These last few weeks I’ve been in Vegas for the PegaWorld event, in Phoenix to meet with one of my business partners, to Prescott, AZ (where it was much cooler) and now I’m headed to NOLA tomorrow for the SHRM conference with my partner Eric Vidal and TalentCulture’s Meghan M. Biro for some immersion in the HR and HR tech world. I just keep going from hot, to hotter, to hottest and most humid. Not sure what’s wrong with me, but that’s the way it goes. Enough about me—here’s what’s up in the worlds of tech and business this week….
How to Prepare Employees to Work with AI. It’s a fairly common thing for people to fear losing their jobs because of changes and advancements in the world and in technology. If you think about it, this is even more evident during this current industrial and technological revolution.
The fear of robots replacing humans is increasingly becoming a reality. We have robots working as concierge in airports and hotels, and robotic hands used in manufacturing and in hospital operating rooms. There are virtual assistants, self-driving cars and trucks being tested for efficiency and safety. AI is continuing to master an increasing number of tasks. Since there is still an unprecedented shortage of experts in the field, one of the biggest challenges is to help the current workforce adapt to technology and to, the jobs of the future.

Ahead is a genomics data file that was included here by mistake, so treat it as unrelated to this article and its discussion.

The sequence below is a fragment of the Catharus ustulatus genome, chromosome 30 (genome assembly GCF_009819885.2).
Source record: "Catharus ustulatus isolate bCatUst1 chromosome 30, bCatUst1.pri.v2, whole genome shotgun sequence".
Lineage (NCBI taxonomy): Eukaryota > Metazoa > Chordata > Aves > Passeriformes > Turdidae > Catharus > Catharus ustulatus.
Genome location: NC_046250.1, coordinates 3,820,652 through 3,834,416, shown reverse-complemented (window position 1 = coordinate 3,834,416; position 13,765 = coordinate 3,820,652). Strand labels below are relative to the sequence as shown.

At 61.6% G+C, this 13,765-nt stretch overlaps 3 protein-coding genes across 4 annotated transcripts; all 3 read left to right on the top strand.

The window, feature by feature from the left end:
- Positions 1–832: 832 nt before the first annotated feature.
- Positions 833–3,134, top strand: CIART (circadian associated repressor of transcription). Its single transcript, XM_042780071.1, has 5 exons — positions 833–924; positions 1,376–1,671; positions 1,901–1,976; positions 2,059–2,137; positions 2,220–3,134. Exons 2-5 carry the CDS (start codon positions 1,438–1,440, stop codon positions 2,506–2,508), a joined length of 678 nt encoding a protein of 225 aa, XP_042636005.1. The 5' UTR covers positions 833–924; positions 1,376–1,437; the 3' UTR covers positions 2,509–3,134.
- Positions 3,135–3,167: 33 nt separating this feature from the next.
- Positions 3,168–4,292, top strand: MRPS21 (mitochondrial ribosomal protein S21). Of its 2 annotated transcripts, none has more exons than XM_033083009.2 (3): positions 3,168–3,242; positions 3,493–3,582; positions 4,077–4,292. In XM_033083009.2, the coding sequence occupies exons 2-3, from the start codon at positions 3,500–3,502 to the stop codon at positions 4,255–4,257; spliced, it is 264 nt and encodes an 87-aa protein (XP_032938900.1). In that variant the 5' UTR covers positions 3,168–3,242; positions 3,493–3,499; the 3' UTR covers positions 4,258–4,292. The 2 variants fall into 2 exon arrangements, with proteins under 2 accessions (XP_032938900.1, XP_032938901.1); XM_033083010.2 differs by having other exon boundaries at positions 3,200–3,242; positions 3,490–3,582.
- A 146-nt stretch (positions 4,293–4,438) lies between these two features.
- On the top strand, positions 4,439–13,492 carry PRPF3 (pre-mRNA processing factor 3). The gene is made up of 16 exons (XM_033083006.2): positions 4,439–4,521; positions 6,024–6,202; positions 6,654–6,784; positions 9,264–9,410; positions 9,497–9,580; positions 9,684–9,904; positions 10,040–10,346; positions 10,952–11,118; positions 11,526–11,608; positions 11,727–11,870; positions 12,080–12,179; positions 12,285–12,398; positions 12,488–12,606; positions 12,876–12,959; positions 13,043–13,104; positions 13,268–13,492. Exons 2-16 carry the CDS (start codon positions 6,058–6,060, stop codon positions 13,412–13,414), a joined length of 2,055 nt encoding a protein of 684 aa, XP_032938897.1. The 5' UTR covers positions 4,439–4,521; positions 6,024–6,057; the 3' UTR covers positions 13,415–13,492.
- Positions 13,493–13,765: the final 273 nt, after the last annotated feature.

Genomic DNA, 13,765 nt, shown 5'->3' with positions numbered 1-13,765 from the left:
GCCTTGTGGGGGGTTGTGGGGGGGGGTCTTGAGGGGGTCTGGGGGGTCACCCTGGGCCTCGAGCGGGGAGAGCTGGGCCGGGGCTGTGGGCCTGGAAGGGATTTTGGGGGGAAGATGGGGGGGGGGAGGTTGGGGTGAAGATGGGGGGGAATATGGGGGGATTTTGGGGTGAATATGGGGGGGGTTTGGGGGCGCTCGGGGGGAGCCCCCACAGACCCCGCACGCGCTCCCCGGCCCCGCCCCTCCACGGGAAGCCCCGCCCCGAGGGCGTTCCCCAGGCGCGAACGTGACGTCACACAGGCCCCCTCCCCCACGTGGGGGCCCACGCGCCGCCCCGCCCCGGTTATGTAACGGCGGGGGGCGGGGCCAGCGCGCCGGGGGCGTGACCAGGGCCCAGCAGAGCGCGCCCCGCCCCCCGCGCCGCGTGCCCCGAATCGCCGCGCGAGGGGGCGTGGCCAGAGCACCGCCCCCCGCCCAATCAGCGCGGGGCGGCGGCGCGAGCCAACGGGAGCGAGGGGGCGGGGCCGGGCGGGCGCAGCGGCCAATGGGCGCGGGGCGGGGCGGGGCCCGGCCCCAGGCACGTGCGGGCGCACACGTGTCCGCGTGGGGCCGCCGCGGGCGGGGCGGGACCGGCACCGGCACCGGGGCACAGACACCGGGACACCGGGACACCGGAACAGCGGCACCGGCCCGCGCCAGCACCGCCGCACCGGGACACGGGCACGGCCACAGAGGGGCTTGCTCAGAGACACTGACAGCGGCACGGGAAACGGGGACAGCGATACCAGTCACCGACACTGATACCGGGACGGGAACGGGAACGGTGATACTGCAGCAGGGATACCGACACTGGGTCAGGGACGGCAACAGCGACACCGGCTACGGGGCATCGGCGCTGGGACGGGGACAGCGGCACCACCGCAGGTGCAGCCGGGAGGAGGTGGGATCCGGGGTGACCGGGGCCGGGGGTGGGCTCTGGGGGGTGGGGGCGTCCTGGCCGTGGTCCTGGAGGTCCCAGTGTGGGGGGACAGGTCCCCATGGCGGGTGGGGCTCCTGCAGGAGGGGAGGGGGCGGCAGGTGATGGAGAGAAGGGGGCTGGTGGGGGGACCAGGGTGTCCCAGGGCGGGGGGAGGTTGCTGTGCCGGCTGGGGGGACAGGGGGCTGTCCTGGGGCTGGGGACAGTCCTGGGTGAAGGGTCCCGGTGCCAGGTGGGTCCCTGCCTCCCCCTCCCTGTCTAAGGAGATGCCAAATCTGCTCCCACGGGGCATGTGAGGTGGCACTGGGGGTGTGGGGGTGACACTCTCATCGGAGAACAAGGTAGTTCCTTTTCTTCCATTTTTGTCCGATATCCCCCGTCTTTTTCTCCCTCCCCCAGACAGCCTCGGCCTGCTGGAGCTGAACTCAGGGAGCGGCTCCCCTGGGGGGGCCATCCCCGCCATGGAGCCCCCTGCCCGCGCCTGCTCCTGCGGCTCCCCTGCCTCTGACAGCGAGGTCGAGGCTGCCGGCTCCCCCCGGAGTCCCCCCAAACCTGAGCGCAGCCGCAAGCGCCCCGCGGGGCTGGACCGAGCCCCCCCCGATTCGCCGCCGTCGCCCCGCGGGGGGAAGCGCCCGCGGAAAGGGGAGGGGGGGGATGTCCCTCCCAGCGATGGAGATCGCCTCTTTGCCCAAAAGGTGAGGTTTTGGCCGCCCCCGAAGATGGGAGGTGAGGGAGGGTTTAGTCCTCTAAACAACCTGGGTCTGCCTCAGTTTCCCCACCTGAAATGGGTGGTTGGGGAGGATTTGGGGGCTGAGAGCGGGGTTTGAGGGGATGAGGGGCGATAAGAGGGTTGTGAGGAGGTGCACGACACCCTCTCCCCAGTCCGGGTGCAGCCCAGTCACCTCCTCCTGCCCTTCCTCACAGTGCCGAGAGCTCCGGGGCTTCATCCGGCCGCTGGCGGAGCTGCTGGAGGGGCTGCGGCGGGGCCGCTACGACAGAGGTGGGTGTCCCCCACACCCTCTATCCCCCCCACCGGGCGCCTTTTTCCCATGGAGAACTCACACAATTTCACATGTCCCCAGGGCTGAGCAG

Check out this very interesting article shared by Jeff Shore on how the enterprise can help this ongoing transition to the age of Artificial Intelligence.
— Jeff Shore (@jeffshore) June 16, 2017
How Marketers Can Prepare For AI-powered Marketing. Artificial intelligence is affecting all facets of business, including marketing. Gone are the days of throwing ideas against the wall to see what sticks—today’s marketers are employing technology like AI, machine learning, predictive analytics, and more, and seeing big returns as a result. Technology is a way that marketers can glean critical business insights and data-driven, technology empowered marketing is, and will be, the standard of how we do business.
I enjoyed this read on how to assess the real potential of AI in Martech shared by Michaela Brown on Twitter—and you might, too.
— Micaela Brown (@MicaelaBrownCEO) June 15, 2017
The first ad network for Alexa Skills shuts down following Amazon’s policy changes. To keep existing customers or attract new customers, brands and companies will need to focus on providing the best experience for their customers. When VoiceLabs introduced its interactive ads platform for the Amazon Echo, it had support from advertisers like ESPN and Wendy’s. It offered developers a way to make money from their Alexa Skills using a service called “Sponsored Messages.” That has all come to a screeching halt as Amazon has decided to ban ads using a voice and interactions that are, in their view, too much like Alexa. And since that is exactly the whole point of what VoiceLabs’ interactive ads provide, it had no choice but to stop offering Sponsored Messages.